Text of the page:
HMP Bure a year on

For any community the news that a prison is to be built close by could prove to be a devastating blow.

But in north Norfolk a year on since HMP Bure first started operating, locals and officials are united in their praise of how well the opening of the prison has been handled and say rather than tearing the communities surrounding it apart, it has united them.

HMP Bure has been up and running as a Category C jail, serving as a specialist unit for male sex offenders, on part of the former RAF Coltishall site at Scottow since November last year.

When the prison first opened, it had around 200 prisoners, prior to Christmas that had increased to 500 and by the end of April it was at full capacity with 523 prisoners.

Fears and concerns were raised at the time about the impact a prison, which housed sex offenders, would have on the surrounding area and whether it would signal the death knell for the local communities.

Most Read

But utilising another part of the RAF Coltishall site to create a new community – Badersfield, and keeping people informed of what is happening at the prison, has proved to be a winning combination according to local residents and councillors.

Sean Ismay, who runs a shop in what was the former Naafi building in Badersfield, said: 'It really is the case that you do not know the prison is there, a large chunk of personnel staff who work there, shop here and we have become a little community here.'

James Read, 26, moved to Badersfield two months ago. He said: 'One of the concerns we had when moving here was what impact living close to the prison may have, but it honestly is the case that you just do not notice it there.'

A liaison committee was set up at the end of last year to forge links between the new prison and the local community, the aim of which was to provide a communication channel between the prison at Scottow and local people.

Sitting on the committee, which meets quarterly, are councillors from county, district and parish level and a member of the prison senior management team and a representative from the operators of the visitor centre.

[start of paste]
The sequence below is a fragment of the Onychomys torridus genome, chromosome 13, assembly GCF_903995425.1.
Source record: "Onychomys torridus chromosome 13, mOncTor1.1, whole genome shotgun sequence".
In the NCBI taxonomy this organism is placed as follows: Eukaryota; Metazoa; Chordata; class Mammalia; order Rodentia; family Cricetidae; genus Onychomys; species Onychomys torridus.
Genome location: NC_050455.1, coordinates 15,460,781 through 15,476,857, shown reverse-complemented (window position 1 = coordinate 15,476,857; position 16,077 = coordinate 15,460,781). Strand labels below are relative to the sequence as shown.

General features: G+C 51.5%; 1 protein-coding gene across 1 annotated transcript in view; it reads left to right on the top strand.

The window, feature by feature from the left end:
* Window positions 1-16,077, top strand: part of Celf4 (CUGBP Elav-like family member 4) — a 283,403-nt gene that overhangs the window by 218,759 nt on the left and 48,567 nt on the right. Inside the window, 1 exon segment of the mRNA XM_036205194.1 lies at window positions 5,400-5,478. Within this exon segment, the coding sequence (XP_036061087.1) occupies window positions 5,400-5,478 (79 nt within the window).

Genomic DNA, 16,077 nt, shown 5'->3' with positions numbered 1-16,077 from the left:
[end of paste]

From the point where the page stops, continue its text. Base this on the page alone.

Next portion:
County councillor James Carswell, who sits on the committee, said: 'The liaison committee has done good work in tackling the fears of the community of what the prison would do. Everyone had concerns, but what we are seeing, compared to what is happening to RAF bases across the country, is that this former RAF site is being used and is becoming part of the community.

'Since the prison has been in operation it has benefited the economy in different ways, it has created jobs and made a positive contribution to the community.'

In fact estimates are that the wage bill of the prison brings in �10m per annum, with the 300 members of staff it employs and a further 100 people through various contracts, to provide things such as health and medical help.

Steve Blatch, strategic director at North Norfolk District Council, said when looking at the figures there was no denying the opportunities the prison had provided.

He said: 'It has been a significant source of employment and an economic generator for the immediate area and has had contracts which have been given locally as well as nationally.'

He also said from the liaison committee the only real issues raised were of a worry that the water systems would not be able to cope with the extra capacity of the prison, although this was investigated and found not to be the case.

The other issue was of improving road signs into Badersfield, something which was being looked at.

John Harding, chair of Coltishall Parish Council, said they had forged a good relationship with the Paul Cawkwell, the former Governor of HMP Bure, and hoped to do the same with his successor, Sue Doolan.

In fact the council felt so strongly about the work he had done they sent him a letter on his departure, thanking him 'for making the transition from RAF base to prison seamless and trouble free.'

The letter went on to state: 'As you know, there was some disquiet over the siting of a prison in our area, but it became clear that the development was in safe hands. Your willingness to meet us, hear our concerns and address them calmly and sympathetically was greatly appreciated.'

It echoes the voices of many others, including Simon Shaw, chairman of Scottow Parish Council, who when speaking of the prison said: 'We do not really notice it is there.'

The prison has an application currently under consultation to increase its size by building a 100 prisoner extension block.

The Ministry of Justice say the new two storey block would lie within the existing perimeter so not increasing the size of the prison site, the application also assures that the prison will remain Category C and that no trees would need to be felled, an issue which was given great prominence when the initial prison planning application was discussed, because it involved the felling of dozens of trees.

Barbara Rix, chairman of Buxton with Lamas Parish Council and Broadland district councillor for Buxton ward, said she was not overtly worried about the plans as the extension would be within the perimeters of the prison and would mean the prison itself would be able to house extra workshops to help teach the prisoners a trade.

Summing up the work of the liaison committee and the feelings of those she had spoken to in her ward, she said: 'We are very impressed with the management and security at the prison and the fact local people are being employed there. Locally, I think everything is going well.'